How to Address Student Trauma During and After Distance Learning
Every teacher in every school has students who have experienced or are living with trauma in their lives – and that trauma may be escalating with distance learning.
Learn4Life, a network of charter schools that focuses on at-risk students, emphasizes the need to support students’ social-emotional health and help them cope in this uncertain time.
Some students struggle to continue their studies in a less structured environment while feeling isolated or distracted. And many suffer continuous, recurring traumas that increase when they are forced to stay home.
“We like to say that before you can reach a student’s head to learn, you have to reach their heart and earn their trust,” said Dr. Caprice Young, national superintendent. “Traumatized children who learn to thrive have someone in their lives who encourages them and believes in their success.”
She points out that all school leaders can educate teachers on a trauma-informed approach to learning – during this pandemic – and beyond.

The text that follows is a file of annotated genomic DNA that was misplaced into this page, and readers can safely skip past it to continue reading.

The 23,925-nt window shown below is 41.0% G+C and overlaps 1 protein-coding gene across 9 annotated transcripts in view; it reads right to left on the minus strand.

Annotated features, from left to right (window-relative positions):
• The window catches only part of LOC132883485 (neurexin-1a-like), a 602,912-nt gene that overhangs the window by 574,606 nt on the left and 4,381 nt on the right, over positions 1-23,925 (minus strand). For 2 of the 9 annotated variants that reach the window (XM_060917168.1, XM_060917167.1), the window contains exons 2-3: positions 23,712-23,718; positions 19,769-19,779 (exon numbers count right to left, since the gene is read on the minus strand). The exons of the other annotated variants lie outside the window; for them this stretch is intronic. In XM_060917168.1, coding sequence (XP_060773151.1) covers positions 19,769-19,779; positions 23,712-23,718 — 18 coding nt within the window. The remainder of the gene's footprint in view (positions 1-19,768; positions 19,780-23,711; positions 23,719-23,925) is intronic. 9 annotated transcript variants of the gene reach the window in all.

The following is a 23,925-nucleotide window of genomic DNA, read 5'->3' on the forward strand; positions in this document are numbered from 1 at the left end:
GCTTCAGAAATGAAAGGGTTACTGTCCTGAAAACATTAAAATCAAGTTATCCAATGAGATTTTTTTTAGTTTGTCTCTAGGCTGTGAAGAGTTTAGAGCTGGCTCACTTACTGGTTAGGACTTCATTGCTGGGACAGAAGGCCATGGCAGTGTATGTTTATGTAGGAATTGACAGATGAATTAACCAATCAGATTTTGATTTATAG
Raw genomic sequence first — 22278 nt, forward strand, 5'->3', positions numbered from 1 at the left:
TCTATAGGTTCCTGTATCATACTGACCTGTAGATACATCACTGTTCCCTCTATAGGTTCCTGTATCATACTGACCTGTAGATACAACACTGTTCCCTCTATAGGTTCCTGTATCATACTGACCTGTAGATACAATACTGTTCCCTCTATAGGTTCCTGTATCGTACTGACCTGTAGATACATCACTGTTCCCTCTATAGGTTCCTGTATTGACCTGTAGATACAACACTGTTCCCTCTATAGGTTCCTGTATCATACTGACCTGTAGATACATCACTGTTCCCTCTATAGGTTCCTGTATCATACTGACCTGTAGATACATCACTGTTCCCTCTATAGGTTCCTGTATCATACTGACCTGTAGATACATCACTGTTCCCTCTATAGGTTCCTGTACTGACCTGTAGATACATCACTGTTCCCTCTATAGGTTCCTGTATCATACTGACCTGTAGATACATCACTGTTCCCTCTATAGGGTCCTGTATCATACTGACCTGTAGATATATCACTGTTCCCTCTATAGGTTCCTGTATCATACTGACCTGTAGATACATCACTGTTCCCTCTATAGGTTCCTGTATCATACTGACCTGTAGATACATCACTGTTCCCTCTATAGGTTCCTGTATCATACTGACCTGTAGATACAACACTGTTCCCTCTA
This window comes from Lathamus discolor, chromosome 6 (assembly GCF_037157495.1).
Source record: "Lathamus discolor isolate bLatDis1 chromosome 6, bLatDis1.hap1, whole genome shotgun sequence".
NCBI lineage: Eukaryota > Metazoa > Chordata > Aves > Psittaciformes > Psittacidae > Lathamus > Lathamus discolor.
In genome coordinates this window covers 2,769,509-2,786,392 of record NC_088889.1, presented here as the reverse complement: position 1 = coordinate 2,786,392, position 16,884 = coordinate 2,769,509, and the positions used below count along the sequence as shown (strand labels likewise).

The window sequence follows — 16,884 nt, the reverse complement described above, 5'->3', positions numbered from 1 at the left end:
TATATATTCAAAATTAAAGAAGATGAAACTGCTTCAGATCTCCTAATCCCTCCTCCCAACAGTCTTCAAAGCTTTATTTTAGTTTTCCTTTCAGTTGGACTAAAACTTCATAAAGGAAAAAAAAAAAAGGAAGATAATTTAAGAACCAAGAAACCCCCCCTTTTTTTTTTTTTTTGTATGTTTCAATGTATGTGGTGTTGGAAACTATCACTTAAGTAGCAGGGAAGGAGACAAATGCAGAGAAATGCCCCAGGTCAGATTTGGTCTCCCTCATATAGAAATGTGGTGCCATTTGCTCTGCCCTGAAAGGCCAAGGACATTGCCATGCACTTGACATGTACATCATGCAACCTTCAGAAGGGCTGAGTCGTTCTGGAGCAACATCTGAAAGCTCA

Recognize your own feelings first. Just like on an airplane, you must put on your own air mask before you can help others. Acknowledge the grief and change we are all experiencing. Take care of yourself so you can offer calm and empathy to students.
Stability with flexibility. In times of change and uncertainty, consistency with flexibility is important. Some teachers might need to communicate with their students in the evening to accommodate the student’s work or child-care schedule.
Just listen and validate honestly. Adults often want to “fix” things, when instead a student just wants to be heard and supported. Instead of saying, “don’t feel bad” or “be strong,” acknowledging their feelings is the best way to earn trust and build a relationship.
Encourage students to ask for help. Be there when they reach out for support but know when you need to refer the student to another professional such as child/adult protective services, mental health specialists or law enforcement. Let students know that you will support them throughout the process, and then follow through.
Set appropriate expectations. Recognize each student’s abilities and current circumstances or barriers before setting expectations. Be clear about what you expect and your confidence in the student’s ability to rise to the occasion. Notice and celebrate each success, no matter how small.
Remind them they are not alone. Even though they may sometimes feel they are. Research shows that when adversity feels like a shared experience, we cope better – not only emotionally, but neurologically.
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